The number that would be destroyed needs to be deducted from the number that might be created (and not all of those jobs will be in the same companies), before one might say with confidence that any new jobs will actually be created in the supply chain in both the UK and abroad.
Nine hundred plus 4,500 equals 5,400, leaving 800 to be explained. These 800 (possible) new jobs will, it seems, be created by Envision in partnership with Nissan as they invest in their existing EV battery plant. One might ask why they have not been added to the 4,500 as they are definitely part of Nissan’s supply chain.
But that way, madness lies.
Jobs safeguarded are not to sniffed at, but they are not on a par with a net creation of jobs. Will the government’s investment in Nissan and Envision’s partnership yield such a net creation?
There is no saying that the 900 new jobs that may be created will not go to existing staff. Arguably, the whole of the government’s blank cheque may prove to have been for a safeguarding operation.
Oh, and somewhere within the figures being quoted for jobs created there may be the weeks of construction required for the battery plant masquerading as permanent employment.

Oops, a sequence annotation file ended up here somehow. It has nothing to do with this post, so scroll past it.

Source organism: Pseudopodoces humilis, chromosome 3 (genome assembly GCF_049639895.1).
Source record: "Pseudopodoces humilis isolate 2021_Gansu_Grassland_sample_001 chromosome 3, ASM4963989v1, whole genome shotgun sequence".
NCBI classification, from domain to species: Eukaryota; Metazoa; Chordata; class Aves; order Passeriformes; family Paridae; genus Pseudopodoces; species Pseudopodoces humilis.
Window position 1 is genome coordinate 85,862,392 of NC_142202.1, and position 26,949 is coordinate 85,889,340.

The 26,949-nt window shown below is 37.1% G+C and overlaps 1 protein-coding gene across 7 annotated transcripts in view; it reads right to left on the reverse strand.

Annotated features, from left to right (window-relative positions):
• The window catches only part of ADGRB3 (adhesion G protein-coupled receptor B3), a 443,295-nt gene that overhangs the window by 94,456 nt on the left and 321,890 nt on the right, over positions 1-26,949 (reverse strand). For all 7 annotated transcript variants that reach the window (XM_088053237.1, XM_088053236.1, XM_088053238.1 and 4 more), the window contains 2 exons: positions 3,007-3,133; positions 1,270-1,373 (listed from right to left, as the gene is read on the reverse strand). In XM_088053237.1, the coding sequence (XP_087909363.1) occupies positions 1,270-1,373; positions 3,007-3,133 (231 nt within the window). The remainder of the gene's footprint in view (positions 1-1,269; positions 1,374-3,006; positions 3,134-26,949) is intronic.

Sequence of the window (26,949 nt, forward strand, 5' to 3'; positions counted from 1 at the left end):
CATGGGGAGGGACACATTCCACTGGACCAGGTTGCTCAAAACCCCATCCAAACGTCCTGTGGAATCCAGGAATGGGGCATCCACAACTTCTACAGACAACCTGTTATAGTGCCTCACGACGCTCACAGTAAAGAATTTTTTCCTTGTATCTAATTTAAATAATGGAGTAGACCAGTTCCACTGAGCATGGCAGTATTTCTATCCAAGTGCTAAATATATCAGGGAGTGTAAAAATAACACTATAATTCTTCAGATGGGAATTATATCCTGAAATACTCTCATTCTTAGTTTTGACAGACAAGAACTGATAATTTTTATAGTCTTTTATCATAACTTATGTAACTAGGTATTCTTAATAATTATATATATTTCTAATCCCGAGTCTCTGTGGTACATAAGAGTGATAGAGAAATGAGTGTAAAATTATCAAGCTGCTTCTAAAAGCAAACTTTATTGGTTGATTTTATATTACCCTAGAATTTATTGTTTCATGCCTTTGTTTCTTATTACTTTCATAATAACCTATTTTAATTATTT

When appraising a capital project for funding it is normal to set aside the number weeks of work required for construction that amount to temporary full and part time employment as well as any staff appointed to look after the structure on completion. Those jobs being integral to the delivery of the project and not outputs of it.
Net job losses!
Nissan has shed 1,500 jobs at its Sunderland plant since 2016. The 900 jobs that might be created by the promised new electric model do not make up for the jobs already lost.
The end of freedom of movement has, however, seen increasing labour and skill shortages across the economy. Even bin collections are starting to be affected. Personally, I think pensioners in Sunderland who voted Leave in 2016 and said damn the torpedoes as far as Brexit and the economy are concerned will be more interested in 2021 that their bins are emptied regularly and timeously than in almost anything else.
Maybe Nissan would seek easements of Home Office rules to fill any positions they feel unable to fill with UK applicants – there are no guarantees.
Would Priti Patel loosen her corset in such a scenario and ease her prejudices against (im)migrant workers?
More job losses!
Honda will close its Swindon car plant, directly employing 3,000 folk, this month, July 2021. The Japanese owned part of Honda’s supply chain in the UK will make another 6,000 unemployed. Many of those companies are also closing their UK operations this month.
The UK has now lost its top spot as the host of Japanese automotive manufacturers to Germany, with France and the Czech Republic coming up fast on the rails.
In Erdington, Birmingham, 519 jobs at GKN Automotive’s plant, are to go by the summer of 2022. The work transferred to a plant within the EU.